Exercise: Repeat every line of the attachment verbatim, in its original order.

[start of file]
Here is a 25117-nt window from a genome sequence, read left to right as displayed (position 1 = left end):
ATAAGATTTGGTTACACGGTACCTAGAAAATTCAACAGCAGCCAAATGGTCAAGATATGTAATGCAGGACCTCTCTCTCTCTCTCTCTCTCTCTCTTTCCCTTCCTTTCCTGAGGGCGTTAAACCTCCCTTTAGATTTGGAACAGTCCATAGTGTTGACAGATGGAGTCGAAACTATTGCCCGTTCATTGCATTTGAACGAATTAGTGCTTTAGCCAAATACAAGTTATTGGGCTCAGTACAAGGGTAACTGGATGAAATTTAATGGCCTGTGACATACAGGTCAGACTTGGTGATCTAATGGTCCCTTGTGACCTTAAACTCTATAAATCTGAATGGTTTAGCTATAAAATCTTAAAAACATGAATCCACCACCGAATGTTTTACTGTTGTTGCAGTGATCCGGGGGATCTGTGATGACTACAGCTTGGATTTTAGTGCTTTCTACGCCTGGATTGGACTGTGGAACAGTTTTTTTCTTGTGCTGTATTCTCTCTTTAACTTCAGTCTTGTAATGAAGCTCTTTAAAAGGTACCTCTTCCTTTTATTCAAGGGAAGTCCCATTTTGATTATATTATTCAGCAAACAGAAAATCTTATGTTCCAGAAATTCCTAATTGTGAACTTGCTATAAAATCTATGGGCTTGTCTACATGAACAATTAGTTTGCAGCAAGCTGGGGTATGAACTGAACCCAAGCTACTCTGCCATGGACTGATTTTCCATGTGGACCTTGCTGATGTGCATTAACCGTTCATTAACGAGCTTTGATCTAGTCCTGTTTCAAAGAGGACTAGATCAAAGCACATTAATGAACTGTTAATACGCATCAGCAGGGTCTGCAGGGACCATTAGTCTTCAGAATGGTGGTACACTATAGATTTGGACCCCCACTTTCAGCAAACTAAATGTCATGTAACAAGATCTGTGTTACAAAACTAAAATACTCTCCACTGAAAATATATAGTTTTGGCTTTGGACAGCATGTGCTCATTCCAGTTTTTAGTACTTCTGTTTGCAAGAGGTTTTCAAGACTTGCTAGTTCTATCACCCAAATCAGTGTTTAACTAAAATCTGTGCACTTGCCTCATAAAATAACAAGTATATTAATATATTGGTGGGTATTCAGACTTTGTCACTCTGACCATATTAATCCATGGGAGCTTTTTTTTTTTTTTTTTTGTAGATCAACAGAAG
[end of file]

Here is a 25117-nt window from a genome sequence, read left to right as displayed (position 1 = left end):
ATAAGATTTGGTTACACGGTACCTAGAAAATTCAACAGCAGCCAAATGGTCAAGATATGTAATGCAGGACCTCTCTCTCTCTCTCTCTCTCTCTCTTTCCCTTCCTTTCCTGAGGGCGTTAAACCTCCCTTTAGATTTGGAACAGTCCATAGTGTTGACAGATGGAGTCGAAACTATTGCCCGTTCATTGCATTTGAACGAATTAGTGCTTTAGCCAAATACAAGTTATTGGGCTCAGTACAAGGGTAACTGGATGAAATTTAATGGCCTGTGACATACAGGTCAGACTTGGTGATCTAATGGTCCCTTGTGACCTTAAACTCTATAAATCTGAATGGTTTAGCTATAAAATCTTAAAAACATGAATCCACCACCGAATGTTTTACTGTTGTTGCAGTGATCCGGGGGATCTGTGATGACTACAGCTTGGATTTTAGTGCTTTCTACGCCTGGATTGGACTGTGGAACAGTTTTTTTCTTGTGCTGTATTCTCTCTTTAACTTCAGTCTTGTAATGAAGCTCTTTAAAAGGTACCTCTTCCTTTTATTCAAGGGAAGTCCCATTTTGATTATATTATTCAGCAAACAGAAAATCTTATGTTCCAGAAATTCCTAATTGTGAACTTGCTATAAAATCTATGGGCTTGTCTACATGAACAATTAGTTTGCAGCAAGCTGGGGTATGAACTGAACCCAAGCTACTCTGCCATGGACTGATTTTCCATGTGGACCTTGCTGATGTGCATTAACCGTTCATTAACGAGCTTTGATCTAGTCCTGTTTCAAAGAGGACTAGATCAAAGCACATTAATGAACTGTTAATACGCATCAGCAGGGTCTGCAGGGACCATTAGTCTTCAGAATGGTGGTACACTATAGATTTGGACCCCCACTTTCAGCAAACTAAATGTCATGTAACAAGATCTGTGTTACAAAACTAAAATACTCTCCACTGAAAATATATAGTTTTGGCTTTGGACAGCATGTGCTCATTCCAGTTTTTAGTACTTCTGTTTGCAAGAGGTTTTCAAGACTTGCTAGTTCTATCACCCAAATCAGTGTTTAACTAAAATCTGTGCACTTGCCTCATAAAATAACAAGTATATTAATATATTGGTGGGTATTCAGACTTTGTCACTCTGACCATATTAATCCATGGGAGCTTTTTTTTTTTTTTTTTTGTAGATCAACAGAAG